Moby Speaks Out for Internet Freedom

MobyGrammy-nominated musician Moby joined with Rep. Edward Markey (D-Mass.), ranking Democrat on the House Subcommittee on Telecommunications and the Internet, to demand that Congress reject upcoming legislation that could allow AT&T, Verizon, and other telecommunications giants to take over the Internet.

“If Congress guts Net Neutrality, independent music and news sites would be choked off, consumer choice would be limited, and the Internet will be become a private toll road auctioned off by companies like AT&T,” Moby warned. “We need to stand up for Internet freedom now. Congress must uphold Network Neutrality.”

The growing list of major artists and musicians who have signed on to the Artists and Musicians for Internet Freedom petition includes Moby, R.E.M., Q-Tip, the Indigo Girls, Jill Sobule, Wilco, Trent Reznor of Nine Inch Nails, the Roots, the Dixie Chicks, and others. These artists join Internet advocates, political groups on the right and left, consumer groups, and more than 600 diverse organizations in the Coalition. This coalition is uniting Internet users against a congressional proposal to gut Network Neutrality — the Internet’s First Amendment.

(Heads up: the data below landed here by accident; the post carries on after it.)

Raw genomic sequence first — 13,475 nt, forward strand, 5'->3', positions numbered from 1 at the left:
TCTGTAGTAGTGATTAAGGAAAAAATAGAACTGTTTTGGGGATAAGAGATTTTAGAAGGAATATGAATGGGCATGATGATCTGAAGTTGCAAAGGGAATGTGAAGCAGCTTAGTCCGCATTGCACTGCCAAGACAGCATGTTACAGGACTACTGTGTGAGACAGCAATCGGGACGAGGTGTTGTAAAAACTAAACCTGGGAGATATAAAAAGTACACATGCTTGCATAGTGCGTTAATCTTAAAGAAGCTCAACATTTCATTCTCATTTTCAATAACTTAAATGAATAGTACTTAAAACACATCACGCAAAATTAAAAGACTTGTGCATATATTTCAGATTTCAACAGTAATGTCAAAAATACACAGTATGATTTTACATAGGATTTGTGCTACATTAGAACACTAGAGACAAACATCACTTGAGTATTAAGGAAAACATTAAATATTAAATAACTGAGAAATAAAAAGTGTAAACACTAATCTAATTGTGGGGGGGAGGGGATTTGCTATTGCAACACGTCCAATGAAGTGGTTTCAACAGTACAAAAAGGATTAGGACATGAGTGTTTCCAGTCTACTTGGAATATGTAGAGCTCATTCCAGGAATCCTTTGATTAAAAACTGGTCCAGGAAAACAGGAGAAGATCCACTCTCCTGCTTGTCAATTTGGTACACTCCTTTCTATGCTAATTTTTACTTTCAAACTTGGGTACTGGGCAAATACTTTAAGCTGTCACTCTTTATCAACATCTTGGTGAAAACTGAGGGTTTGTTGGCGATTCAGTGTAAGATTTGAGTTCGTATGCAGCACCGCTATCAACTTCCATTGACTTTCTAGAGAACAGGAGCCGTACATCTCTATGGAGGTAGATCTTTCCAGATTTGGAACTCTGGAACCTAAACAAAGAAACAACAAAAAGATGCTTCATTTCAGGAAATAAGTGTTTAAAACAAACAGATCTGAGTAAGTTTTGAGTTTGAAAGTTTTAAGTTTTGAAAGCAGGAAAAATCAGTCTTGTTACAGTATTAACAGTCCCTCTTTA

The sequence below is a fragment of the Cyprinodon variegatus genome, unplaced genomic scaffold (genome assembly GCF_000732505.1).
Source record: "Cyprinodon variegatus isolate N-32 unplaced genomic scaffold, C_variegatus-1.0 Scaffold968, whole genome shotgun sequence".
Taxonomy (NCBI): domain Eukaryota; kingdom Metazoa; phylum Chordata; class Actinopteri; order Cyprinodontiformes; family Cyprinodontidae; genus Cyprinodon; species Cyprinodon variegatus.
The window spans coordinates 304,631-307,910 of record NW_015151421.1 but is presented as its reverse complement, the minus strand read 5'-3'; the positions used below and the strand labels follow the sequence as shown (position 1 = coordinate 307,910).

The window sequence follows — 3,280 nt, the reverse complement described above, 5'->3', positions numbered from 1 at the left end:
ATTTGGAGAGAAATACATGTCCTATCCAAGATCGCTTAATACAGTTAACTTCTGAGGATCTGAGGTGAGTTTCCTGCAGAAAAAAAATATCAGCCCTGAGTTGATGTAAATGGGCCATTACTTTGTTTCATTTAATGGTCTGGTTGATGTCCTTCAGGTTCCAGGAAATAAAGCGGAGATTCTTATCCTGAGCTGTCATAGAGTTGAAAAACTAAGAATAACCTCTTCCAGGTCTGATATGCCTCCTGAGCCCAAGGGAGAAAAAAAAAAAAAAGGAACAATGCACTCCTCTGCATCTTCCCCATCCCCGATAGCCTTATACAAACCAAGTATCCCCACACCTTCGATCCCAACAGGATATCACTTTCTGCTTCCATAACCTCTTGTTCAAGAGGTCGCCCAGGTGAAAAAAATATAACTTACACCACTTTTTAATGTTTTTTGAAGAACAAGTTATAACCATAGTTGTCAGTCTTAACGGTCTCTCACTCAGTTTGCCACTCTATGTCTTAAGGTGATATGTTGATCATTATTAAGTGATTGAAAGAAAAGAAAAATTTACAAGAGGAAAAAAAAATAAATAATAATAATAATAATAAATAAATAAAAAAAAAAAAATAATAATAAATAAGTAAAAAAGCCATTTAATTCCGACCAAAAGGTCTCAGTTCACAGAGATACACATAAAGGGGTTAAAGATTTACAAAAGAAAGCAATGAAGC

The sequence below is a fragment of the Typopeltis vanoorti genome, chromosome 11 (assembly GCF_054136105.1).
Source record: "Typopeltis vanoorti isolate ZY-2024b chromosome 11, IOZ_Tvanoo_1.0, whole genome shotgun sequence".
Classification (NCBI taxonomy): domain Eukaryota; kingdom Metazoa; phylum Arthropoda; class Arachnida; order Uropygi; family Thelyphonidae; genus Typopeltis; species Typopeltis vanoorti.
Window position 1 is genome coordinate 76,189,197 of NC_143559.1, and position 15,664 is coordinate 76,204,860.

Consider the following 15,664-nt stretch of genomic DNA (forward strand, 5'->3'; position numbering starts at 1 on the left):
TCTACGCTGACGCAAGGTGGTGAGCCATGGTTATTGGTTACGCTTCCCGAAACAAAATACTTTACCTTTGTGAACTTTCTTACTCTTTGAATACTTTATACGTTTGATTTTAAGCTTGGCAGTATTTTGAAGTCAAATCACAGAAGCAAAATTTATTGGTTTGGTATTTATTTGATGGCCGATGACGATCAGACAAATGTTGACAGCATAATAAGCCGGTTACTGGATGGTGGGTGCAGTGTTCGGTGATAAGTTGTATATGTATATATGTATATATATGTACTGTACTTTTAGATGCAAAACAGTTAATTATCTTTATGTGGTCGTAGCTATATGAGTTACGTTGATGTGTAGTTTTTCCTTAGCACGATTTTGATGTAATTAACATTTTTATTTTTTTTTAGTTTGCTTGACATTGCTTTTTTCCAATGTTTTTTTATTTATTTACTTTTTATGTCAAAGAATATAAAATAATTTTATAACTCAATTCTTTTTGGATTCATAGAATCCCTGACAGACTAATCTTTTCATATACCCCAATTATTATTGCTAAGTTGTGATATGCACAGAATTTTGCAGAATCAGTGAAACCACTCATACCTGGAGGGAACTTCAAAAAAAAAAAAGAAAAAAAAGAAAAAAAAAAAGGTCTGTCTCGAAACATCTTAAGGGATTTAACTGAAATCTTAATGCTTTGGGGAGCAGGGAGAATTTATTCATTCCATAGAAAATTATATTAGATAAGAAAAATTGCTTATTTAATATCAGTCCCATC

Net Neutrality is the principle that ensures small music blogs and independent news sites open just as easily on people’s computers as large corporate sites. Companies like AT&T are spending millions lobbying Congress to pass legislation that critics charge would set up a discriminatory tollbooth system on the information superhighway. The proposed legislation would allow Internet providers to decide which Web sites work best on people’s computers based on who pays them the most, favoring large corporations with deep coffers while marginalizing everyday people, community groups and small businesses.

“The legislation in the House of Representatives threatens the Internet as we know it,” said Rep. Markey, author of H.R 5273, “Save the Internet Act of 2006,” which would preserve the open architecture of the Internet and prevent companies from downgrading and discriminating regarding Internet access and services.

The text of Moby’s remarks are available at

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